Joel: And that is part one of our Doomsday segment, we'll take a quick break and come back with another start-up, raising some money. Alright, Chad, I like things that are simpler. How about a company called SIMPPLR? That spelled S-I-M-P-P-L-R. There's two p's on it, SIMPPLR or not, but anyway, the California-based internal social network platform has raised $70 million in a funding round. This brings total funding to $131.1 million. SIMPPLR aims to enhance employee engagement. SIMPPLR platform also uses sentiment and emotion analysis to track and monitor employee attitudes and language patterns. Scary. The funds raised will be used to expand the company's workforce and product R&D. Chad, your thoughts on SIMPPLR.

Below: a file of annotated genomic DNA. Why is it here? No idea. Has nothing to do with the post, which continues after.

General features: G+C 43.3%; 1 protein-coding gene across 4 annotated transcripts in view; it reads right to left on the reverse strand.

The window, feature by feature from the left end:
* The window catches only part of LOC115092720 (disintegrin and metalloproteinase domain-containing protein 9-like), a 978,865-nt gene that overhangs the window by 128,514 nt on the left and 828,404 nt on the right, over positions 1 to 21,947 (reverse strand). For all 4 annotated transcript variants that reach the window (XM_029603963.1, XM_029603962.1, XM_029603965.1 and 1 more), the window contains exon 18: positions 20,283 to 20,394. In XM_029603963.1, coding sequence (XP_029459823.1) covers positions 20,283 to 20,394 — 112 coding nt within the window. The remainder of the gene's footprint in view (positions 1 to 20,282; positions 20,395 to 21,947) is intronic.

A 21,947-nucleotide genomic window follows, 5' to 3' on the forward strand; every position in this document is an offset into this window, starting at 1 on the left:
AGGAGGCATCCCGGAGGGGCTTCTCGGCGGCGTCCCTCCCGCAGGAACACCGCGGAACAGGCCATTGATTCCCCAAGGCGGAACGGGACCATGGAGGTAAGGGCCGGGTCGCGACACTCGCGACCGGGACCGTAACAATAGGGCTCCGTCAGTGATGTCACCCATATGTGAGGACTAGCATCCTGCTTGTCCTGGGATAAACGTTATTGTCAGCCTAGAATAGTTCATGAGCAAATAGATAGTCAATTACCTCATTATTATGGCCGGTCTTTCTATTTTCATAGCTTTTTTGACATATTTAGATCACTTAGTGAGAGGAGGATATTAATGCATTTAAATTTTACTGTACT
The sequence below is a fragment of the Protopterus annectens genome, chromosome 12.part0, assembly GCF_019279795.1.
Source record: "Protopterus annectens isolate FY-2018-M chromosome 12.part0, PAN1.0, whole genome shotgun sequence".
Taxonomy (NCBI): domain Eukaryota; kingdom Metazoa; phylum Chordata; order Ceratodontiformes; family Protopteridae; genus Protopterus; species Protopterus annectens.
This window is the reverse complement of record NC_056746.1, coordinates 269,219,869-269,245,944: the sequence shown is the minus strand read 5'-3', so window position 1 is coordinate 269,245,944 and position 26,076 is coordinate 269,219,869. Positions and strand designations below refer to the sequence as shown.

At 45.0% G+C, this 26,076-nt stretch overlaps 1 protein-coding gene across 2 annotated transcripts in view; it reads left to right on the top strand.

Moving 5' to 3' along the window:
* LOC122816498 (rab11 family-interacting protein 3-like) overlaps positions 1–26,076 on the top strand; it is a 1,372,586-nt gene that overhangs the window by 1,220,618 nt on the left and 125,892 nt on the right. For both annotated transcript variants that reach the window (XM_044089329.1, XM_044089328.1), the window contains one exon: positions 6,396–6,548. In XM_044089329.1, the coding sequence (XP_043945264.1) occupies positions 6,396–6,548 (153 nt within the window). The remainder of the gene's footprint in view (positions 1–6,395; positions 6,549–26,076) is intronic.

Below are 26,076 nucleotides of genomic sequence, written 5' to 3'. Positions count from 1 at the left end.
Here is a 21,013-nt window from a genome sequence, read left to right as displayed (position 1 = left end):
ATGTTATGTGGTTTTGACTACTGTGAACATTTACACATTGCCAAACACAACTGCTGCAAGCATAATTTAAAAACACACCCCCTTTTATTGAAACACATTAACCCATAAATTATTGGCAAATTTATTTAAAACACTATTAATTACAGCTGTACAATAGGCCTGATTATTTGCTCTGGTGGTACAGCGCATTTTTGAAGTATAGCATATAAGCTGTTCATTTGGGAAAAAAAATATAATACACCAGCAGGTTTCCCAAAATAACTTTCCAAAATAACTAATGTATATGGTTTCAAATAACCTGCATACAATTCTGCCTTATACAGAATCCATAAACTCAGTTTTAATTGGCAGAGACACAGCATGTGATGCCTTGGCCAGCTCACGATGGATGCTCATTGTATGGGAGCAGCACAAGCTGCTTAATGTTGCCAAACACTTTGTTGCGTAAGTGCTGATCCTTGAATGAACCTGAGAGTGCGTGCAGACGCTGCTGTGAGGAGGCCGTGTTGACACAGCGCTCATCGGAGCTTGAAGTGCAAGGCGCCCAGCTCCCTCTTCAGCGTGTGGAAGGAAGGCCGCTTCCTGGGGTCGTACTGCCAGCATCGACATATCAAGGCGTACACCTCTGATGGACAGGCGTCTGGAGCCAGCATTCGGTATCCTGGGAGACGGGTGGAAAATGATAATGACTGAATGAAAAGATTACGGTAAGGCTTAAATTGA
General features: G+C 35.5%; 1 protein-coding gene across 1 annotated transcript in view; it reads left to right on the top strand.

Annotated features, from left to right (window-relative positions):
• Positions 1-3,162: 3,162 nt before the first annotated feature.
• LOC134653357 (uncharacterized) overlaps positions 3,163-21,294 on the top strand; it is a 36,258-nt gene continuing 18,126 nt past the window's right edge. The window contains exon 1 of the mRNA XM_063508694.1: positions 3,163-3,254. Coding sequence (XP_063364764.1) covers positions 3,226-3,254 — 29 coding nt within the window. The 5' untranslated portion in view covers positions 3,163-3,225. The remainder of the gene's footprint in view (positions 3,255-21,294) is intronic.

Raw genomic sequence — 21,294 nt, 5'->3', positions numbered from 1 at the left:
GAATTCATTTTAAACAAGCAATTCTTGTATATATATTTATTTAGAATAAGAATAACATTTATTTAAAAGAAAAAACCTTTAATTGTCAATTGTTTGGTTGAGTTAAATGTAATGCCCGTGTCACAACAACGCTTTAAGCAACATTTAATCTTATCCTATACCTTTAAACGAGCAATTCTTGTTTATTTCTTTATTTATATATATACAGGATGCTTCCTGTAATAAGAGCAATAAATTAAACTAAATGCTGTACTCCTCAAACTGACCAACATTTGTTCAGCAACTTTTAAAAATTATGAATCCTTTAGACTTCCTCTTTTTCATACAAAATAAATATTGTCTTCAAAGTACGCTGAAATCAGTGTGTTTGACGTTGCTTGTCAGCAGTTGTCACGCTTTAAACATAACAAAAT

Chad: Horrible name, the whole misspelling generation won't even get this one right.
Joel: Only those using Flickr will get this one right.
Joel: Facebook for your company. What could be more fun than that, Chad, create a profile, connect, share pictures, do polls, play music to each... I don't know what's going on, but it certainly sounds good, and I'm sure a lot of employees will think it's a lot of fun to get on the social network internally and engage with their co-workers.
Chad: And get monitored.
Joel: However Chad I must caution you. How did Facebook make all their money? Data, they know everything about you.
Chad: You're the product.
Joel: While you're having fun, sharing pictures at the company picnic, the company is learning more and more about you, including when you wanna leave, maybe you're lobbying other co-workers to leave with you, maybe you wanna start a company that's a competitor. Oh boy, Chad, SIMPPLR sounds like a fantastic way for your company to monitor you and keep you in line.